Goodreads: Assassin’s Apprentice by Robin Hobb

Assassin's Apprentice (Farseer Trilogy, #1)Assassin’s Apprentice by Robin Hobb
My rating: 5 of 5 stars

I read Assassin’s Apprentice immediately after I finally gave up on Terry Goodkind’s Sword of Truth series, so perhaps my delight in finding Robin Hobb has something to do with the bad taste in my brain left by Goodkind’s tripe. So it’s getting five stars, but I’m quite sure that I would have given it five stars anyway. As a fantasy book, it’s brilliant.

In some ways, it follows a lot of typical tropes. Young boy with royal blood and troublesome parentage forced to find his way in an unfamiliar world, finds he possesses rare talents, is taught by a mentor/father-figure and proves himself in the end. Sort of. Court intrigues, anonymous enemies threatening the kingdom, mysteriously knowledgeable lunatic to push the plot along occasionally. Sort of.

Even the whole first-person autobiographical style isn’t particularly original. So why the hell did I enjoy it so much?

Firstly, Hobb executes all of those usual patterns perfectly. The hero’s bastardy, his apprenticeship, the court intrigue – none of it is presented clumsily. Unlike so many authors using these devices, you get the strong impression that if you quizzed her on any of the characters or their situations, she would be able to tell you a million things, all internally consistent and interesting, that will never make it into the story.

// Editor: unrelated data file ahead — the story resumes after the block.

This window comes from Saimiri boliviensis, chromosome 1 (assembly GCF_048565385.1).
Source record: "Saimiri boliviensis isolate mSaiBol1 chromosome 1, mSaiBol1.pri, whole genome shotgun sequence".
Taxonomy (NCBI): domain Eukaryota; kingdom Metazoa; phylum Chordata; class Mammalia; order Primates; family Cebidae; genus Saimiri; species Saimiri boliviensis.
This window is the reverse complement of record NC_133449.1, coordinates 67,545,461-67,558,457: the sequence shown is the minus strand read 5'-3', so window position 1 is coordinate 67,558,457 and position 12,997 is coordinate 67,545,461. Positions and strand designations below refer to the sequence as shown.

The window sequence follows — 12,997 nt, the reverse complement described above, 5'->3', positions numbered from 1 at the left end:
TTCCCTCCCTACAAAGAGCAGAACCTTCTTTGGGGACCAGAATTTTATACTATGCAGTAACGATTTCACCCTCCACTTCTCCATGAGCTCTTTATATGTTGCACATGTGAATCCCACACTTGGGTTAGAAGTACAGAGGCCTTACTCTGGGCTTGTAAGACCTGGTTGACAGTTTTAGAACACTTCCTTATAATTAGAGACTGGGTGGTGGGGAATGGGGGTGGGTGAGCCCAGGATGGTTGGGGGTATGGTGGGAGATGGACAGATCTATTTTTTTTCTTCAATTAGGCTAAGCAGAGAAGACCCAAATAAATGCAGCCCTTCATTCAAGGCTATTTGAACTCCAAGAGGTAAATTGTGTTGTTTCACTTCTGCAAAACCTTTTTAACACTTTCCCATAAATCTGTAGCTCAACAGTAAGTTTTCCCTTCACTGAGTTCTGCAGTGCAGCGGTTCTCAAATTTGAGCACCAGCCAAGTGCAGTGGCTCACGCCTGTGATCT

Secondly, Hobb doesn’t rush. She deftly hints at things to come without waving them around as the sole thing to keep you interested. There’s no, “Ooh! Elderlings! Bet you want to know more about that shit, eh?!” Just little mentions, usually around times you’re too interested in what’s going on to wonder too much about what will be revealed later.

Finally, the characters are nice and flawed. Not token flaws, like Raymond E Feist’s “Jimmy’s amazing, but on the other hand he thinks he’s slightly better than amazing”. The characters are proper fucked up, for the most part.

I started reading fantasy again because I wanted something to fill the gap left by coming to the end of the published Song of Ice and Fire books. I forced myself through Terry Goodkind’s bollocks just to satisfy the craving. But Assassin’s Apprentice has sent me straight into the second book of the series, with A Dance with Dragons lying half-finished by my bed.

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